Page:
@nessameowmeow, 27 – FUNDED
Magic is Vanessa H.’s whole world. Magic shop worker by day, her Twitch alter ego @nessameowmeow is a magic streamer by night. This BroadcastHER Academy winner played Yu-Gi-Oh! competitively from 2011to 2016, with a good number of decent finishes at Championship Series and Regionals. She’s hoping to continue that success and is also simply happy to be part of such an amazing community
What is your dream in esports and gaming?
I’d like to use my Twitch channel as a platform to showcase my skills while inspiring other women to compete in esports. Ultimately, I want to be a successful and highly visible woman of color in the esports community.
What does being the BroadcastHER Academy winner, which includes a $1,000 grant and all-expense-paid visit to the HyperX Esports Arena to shadow, mean to you and how will it help you reach your goals?
In the future, I’d like to be able to use the funds to be able to travel to esports competitions that I feel confident I can do well at. Also, the trip is going to be an amazing opportunity to meet professionals in the industry and to further attain insight on how to progress in this career path.
Women are underrepresented in gaming, broadcasting, and esports. What can we do to change this?
When I first began competing in my game of choice, I saw only one woman winning tournaments and doing well and she inspired me and showed me that it is possible. Showcasing and supporting women with interests in these subjects is important to helping the next generation of women feel that they too are able to succeed.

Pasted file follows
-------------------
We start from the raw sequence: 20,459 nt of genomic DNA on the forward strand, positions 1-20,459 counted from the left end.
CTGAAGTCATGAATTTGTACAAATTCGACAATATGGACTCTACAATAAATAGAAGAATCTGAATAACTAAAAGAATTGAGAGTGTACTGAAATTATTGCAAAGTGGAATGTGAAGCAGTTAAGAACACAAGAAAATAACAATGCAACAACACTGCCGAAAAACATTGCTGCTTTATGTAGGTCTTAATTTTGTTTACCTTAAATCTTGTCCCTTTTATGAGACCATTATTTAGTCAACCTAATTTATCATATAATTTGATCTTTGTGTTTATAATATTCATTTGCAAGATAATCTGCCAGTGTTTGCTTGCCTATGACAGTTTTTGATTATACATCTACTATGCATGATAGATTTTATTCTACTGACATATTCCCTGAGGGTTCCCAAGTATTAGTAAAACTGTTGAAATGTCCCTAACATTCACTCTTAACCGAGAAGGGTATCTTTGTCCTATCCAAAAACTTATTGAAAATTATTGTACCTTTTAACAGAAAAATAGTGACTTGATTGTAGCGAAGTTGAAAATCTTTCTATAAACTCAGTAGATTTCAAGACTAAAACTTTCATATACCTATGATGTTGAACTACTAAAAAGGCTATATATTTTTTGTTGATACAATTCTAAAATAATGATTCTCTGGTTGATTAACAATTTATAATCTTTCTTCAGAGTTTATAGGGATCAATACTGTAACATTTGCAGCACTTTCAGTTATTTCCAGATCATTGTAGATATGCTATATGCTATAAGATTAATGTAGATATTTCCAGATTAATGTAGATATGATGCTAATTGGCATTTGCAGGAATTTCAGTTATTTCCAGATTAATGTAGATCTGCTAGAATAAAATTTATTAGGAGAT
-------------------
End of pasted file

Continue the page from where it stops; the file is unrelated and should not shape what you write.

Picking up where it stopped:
What are you most inspired by when it comes to creating encouraging content for young women in gaming, broadcasting, and esports?
I am most inspired by other female champions and winners who show me that it is possible to compete at the same level as men — and sometimes even better than them. I hope to be known as a fierce competitor and change the narrative that female gamers are only comfortable with casual and cute games.
What are some of the challenges you have faced along the way?
The main challenge I face day to day is people assuming I am not an authority in what I am speaking on. People assume I am not making good decisions and I have to constantly prove that I know what I’m talking about.
What advice do you have for women who want to start broadcasting?
Broadcasting games right now is incredibly difficult but can be rewarding if you stick with it and remain consistent over a long period of time.
How do you stay motivated and focused on your goals?
I like to envision myself one day holding a trophy. I’d like female champions to be a common occurrence and not just a rare phenomenon.